Posted by Wendi Hutchinson
My twin sons were born six weeks premature with torticollis, a condition in which the neck is twisted and the head is inclined to one side. Due to this diagnosis, Early Intervention came to my house to do neck exercises with them on a regular basis. They told me they thought my boys had autism, so I immediately called my pediatrician. At 18 months old, my boys were officially diagnosed. I got the diagnosis in writing so services could start as soon as possible but my world, as well as my ideas for their future, were shattered. I did not know what autism was nor did I know what to do to help my sons. I was lost and didn’t know where to turn.
I started receiving Applied Behavior Analysis (ABA) services (a data-driven intervention used with children with autism) in my house several days a week until my sons’ third birthdays. At three years old they transitioned to the town preschool that had special classes for children with autism. Even though they were receiving some helpful services, I quickly learned that I needed to advocate strongly for my sons. I realized they were not going to automatically get what they needed and they were unable to advocate for themselves.
The next few years were hard on me, my marriage, and my family. I hired an advocate but I felt hopeless at times and other times just wanted to give up. But I knew I wanted the best education for my sons. So I dedicated my time to learning about autism and all that went with it; special education, state and federal laws, and the services available.
After I took a course on how to become an educational advocate, I found myself giving advice, tips, and recommendations to others. I would explain to people that they needed to make sure all communication with schools was put in writing since schools need to adhere to specific timelines that start with the receipt of written requests. I encouraged families to apply for MassHealth as secondary insurance for their child(ren) with autism since there are great benefits of having MassHealth, including not paying for copays at doctors’ offices or for prescriptions and getting a prescription for diapers or pull-ups if the child is not toilet-trained in a reasonable time. I felt empowered and enjoyed helping other families. I thought: why should everyone have to struggle the way I did when I can help them?!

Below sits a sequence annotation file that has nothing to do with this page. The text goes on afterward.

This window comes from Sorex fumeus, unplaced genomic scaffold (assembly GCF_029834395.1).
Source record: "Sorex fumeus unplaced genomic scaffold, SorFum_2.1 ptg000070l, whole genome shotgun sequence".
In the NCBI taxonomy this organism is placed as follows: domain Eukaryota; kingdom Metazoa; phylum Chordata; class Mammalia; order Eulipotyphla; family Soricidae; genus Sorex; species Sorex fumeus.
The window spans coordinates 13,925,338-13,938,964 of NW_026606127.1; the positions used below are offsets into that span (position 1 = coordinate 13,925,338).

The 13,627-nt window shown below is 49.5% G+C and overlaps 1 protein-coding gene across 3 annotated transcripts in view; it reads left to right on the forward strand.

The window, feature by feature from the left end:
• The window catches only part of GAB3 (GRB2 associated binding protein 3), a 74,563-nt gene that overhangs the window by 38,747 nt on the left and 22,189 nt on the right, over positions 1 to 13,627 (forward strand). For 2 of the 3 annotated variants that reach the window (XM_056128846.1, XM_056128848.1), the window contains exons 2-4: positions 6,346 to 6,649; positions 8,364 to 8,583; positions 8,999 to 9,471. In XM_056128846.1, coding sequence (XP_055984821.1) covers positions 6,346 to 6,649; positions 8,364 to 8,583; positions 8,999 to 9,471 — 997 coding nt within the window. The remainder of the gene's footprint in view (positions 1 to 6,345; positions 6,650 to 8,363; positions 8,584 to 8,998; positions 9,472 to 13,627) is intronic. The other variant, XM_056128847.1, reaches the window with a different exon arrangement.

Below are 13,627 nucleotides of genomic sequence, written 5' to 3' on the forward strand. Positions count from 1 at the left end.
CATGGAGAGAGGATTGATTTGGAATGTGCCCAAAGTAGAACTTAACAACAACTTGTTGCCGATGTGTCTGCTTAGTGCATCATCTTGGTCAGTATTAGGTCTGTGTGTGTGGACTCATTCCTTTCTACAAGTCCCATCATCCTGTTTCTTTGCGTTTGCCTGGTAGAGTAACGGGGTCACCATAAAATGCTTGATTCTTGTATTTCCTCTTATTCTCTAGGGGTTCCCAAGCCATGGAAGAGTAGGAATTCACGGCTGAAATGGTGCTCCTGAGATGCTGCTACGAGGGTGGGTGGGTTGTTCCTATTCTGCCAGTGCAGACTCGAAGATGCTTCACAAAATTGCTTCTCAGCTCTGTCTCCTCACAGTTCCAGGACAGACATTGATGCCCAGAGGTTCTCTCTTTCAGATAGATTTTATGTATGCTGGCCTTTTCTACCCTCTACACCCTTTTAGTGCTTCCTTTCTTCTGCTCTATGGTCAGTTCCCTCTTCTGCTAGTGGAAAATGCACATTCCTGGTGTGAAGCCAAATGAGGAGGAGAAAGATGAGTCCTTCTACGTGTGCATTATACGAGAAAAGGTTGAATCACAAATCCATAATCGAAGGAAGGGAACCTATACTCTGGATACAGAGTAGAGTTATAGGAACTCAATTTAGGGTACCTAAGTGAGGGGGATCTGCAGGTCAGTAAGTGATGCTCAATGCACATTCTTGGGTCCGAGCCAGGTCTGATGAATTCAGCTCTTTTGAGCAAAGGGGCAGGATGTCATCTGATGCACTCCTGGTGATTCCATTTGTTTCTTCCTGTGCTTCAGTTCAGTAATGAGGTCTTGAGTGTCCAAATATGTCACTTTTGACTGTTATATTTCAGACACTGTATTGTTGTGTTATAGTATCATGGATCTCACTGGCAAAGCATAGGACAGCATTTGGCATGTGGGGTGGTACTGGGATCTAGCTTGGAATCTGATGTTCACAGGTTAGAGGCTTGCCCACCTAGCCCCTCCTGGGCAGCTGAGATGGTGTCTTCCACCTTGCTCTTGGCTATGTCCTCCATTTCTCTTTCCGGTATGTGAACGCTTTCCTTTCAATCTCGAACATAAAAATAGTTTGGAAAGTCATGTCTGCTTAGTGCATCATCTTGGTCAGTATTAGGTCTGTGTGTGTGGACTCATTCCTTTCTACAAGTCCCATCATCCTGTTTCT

That’s why I am so excited to lead theDisability Lifespan Solutions and Autism Navigation teams. The work that these programs do is what I have spent the past ten years of my life learning! I look forward to the opportunity to help others apply for public benefits, help them with referrals, and help them create a future plan for their child(ren) with disabilities. I am glad I can relate to families on both a personal and professional level. If Disability Lifespan Solutions and Autism Navigation had been available to me when my children were younger, my life would have been easier. I look forward to helping many families and caregivers make sure their loved ones have the futures they deserve!
Wendi Hutchinson has been in the field of developmental disabilities and mental health personally and professionally for ten years. Before coming to JF&CS, Wendi worked as a family partner through psychiatric emergency services. Prior to working in the human services field, Wendi attended Westfield State College where she graduated with a degree in early childhood education. Currently she works for JF&CS Services for People with Disabilities as the Director of Disability Lifespan Solutions and Autism Navigation. In Wendi’s free time she enjoys spending time with her husband and twins as well as friends and family.